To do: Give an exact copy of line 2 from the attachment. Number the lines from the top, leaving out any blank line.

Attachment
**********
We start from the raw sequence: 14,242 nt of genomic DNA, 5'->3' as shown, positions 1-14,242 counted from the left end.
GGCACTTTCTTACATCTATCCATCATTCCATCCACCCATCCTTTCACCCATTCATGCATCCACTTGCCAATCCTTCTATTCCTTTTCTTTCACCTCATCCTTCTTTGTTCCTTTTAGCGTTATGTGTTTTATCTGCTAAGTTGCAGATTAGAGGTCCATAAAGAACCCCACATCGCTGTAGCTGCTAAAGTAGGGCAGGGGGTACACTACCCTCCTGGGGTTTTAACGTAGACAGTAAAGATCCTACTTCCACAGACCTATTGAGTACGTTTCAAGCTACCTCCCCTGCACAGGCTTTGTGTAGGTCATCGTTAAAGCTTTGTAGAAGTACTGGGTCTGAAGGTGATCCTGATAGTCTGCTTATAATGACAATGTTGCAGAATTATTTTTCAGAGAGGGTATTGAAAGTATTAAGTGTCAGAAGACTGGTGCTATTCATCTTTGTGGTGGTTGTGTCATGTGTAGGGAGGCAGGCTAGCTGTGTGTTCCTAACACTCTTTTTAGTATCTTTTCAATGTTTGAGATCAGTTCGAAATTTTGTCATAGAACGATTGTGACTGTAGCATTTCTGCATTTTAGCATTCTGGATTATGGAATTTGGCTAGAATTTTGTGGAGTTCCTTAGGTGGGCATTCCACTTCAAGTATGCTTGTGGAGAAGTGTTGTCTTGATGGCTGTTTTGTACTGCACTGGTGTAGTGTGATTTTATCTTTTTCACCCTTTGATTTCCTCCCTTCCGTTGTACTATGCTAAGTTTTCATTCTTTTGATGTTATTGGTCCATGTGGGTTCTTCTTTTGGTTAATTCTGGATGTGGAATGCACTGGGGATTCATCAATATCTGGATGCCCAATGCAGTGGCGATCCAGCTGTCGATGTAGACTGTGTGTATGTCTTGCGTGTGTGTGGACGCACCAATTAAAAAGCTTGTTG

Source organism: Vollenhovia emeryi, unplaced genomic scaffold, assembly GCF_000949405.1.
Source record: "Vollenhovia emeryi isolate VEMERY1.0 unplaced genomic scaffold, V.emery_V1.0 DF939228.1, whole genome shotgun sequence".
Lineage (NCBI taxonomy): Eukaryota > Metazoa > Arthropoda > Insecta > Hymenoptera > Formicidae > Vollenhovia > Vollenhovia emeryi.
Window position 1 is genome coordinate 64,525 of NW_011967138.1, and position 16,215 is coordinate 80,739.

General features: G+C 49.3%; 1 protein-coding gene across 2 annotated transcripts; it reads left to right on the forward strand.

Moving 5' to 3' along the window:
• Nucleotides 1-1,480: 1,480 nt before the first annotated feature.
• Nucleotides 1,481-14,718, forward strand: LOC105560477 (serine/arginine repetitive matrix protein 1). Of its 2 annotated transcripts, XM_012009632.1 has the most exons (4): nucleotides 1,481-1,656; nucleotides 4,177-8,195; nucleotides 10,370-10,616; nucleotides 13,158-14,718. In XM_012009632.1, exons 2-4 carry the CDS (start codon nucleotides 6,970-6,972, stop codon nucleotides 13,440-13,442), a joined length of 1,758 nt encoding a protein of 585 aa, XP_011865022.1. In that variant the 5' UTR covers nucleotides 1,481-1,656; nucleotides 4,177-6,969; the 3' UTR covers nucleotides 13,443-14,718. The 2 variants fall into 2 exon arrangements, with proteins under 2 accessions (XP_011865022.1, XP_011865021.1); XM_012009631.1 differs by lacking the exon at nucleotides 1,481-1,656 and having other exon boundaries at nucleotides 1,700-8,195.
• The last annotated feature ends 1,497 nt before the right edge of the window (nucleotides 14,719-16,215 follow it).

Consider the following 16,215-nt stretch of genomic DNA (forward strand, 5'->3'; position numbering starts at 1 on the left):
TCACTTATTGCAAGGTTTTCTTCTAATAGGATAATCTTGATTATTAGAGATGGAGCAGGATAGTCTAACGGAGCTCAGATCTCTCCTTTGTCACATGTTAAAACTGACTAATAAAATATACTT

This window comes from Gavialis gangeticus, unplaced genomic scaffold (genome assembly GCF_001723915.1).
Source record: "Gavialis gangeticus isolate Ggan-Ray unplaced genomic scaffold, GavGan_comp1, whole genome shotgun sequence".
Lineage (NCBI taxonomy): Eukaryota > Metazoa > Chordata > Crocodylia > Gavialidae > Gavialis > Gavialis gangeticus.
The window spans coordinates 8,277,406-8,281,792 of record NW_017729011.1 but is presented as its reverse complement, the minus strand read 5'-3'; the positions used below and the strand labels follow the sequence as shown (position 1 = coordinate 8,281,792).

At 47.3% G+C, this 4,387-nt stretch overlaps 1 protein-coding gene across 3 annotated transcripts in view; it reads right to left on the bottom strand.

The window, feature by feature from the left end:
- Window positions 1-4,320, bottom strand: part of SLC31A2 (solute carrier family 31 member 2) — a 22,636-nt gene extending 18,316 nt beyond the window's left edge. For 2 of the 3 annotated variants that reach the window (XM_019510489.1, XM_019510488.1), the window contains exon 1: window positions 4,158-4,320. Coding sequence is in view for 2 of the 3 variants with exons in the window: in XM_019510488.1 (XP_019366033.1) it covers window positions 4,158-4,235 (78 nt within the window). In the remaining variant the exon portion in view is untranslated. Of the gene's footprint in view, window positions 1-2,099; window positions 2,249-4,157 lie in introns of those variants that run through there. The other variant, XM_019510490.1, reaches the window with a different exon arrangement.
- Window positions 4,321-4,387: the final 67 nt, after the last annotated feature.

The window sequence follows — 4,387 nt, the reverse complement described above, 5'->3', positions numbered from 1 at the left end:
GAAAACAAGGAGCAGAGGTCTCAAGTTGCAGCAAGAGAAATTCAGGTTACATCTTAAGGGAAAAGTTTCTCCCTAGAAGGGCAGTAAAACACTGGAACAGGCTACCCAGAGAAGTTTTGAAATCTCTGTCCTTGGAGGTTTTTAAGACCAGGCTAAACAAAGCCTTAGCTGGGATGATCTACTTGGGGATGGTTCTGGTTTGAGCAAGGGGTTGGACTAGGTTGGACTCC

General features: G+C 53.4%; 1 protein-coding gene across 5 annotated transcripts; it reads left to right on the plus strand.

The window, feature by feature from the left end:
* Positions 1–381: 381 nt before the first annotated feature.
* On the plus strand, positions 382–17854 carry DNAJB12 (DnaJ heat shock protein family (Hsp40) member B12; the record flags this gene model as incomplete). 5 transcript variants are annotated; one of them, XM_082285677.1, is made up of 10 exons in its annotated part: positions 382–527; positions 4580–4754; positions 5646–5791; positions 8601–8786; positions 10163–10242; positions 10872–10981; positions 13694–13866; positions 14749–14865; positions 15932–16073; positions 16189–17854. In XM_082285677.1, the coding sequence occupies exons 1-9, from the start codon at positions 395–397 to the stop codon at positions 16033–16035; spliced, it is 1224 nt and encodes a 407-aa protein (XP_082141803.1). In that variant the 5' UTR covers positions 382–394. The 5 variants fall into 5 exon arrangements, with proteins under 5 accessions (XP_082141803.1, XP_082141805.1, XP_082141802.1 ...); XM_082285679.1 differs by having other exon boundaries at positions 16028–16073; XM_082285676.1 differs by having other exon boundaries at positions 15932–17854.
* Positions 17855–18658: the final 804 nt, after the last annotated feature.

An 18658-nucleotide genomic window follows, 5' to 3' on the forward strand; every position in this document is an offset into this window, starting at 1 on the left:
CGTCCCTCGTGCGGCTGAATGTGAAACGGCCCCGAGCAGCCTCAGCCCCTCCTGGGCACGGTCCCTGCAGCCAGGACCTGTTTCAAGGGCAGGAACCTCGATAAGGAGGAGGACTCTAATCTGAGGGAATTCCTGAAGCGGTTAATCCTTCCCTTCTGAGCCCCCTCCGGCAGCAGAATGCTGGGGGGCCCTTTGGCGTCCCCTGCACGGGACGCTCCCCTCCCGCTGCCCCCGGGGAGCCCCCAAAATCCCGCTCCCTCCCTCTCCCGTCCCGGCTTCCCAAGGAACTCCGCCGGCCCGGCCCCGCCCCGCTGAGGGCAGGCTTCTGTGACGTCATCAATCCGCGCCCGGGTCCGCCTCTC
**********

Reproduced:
GGCACTTTCTTACATCTATCCATCATTCCATCCACCCATCCTTTCACCCATTCATGCATCCACTTGCCAATCCTTCTATTCCTTTTCTTTCACCTCATCCTTCTTTGTTCCTTTTAGCGTTATGTGTTTTATCTGCTAAGTTGCAGATTAGAGGTCCATAAAGAACCCCACATCGCTGTAGCTGCTAAAGTAGGGCAGGGGGTACACTACCCTCCTGGGGTTTTAACGTAGACAGTAAAGATCCTACTTCCACAGACCTATTGAGTACGTTTCAAGCTACCTCCCCTGCACAGGCTTTGTGTAGGTCATCGTTAAAGCTTTGTAGAAGTACTGGGTCTGAAGGTGATCCTGATAGTCTGCTTATAATGACAATGTTGCAGAATTATTTTTCAGAGAGGGTATTGAAAGTATTAAGTGTCAGAAGACTGGTGCTATTCATCTTTGTGGTGGTTGTGTCATGTGTAGGGAGGCAGGCTAGCTGTGTGTTCCTAACACTCTTTTTAGTATCTTTTCAATGTTTGAGATCAGTTCGAAATTTTGTCATAGAACGATTGTGACTGTAGCATTTCTGCATTTTAGCATTCTGGATTATGGAATTTGGCTAGAATTTTGTGGAGTTCCTTAGGTGGGCATTCCACTTCAAGTATGCTTGTGGAGAAGTGTTGTCTTGATGGCTGTTTTGTACTGCACTGGTGTAGTGTGATTTTATCTTTTTCACCCTTTGATTTCCTCCCTTCCGTTGTACTATGCTAAGTTTTCATTCTTTTGATGTTATTGGTCCATGTGGGTTCTTCTTTTGGTTAATTCTGGATGTGGAATGCACTGGGGATTCATCAATATCTGGATGCCCAATGCAGTGGCGATCCAGCTGTCGATGTAGACTGTGTGTATGTCTTGCGTGTGTGTGGACGCACCAATTAAAAAGCTTGTTG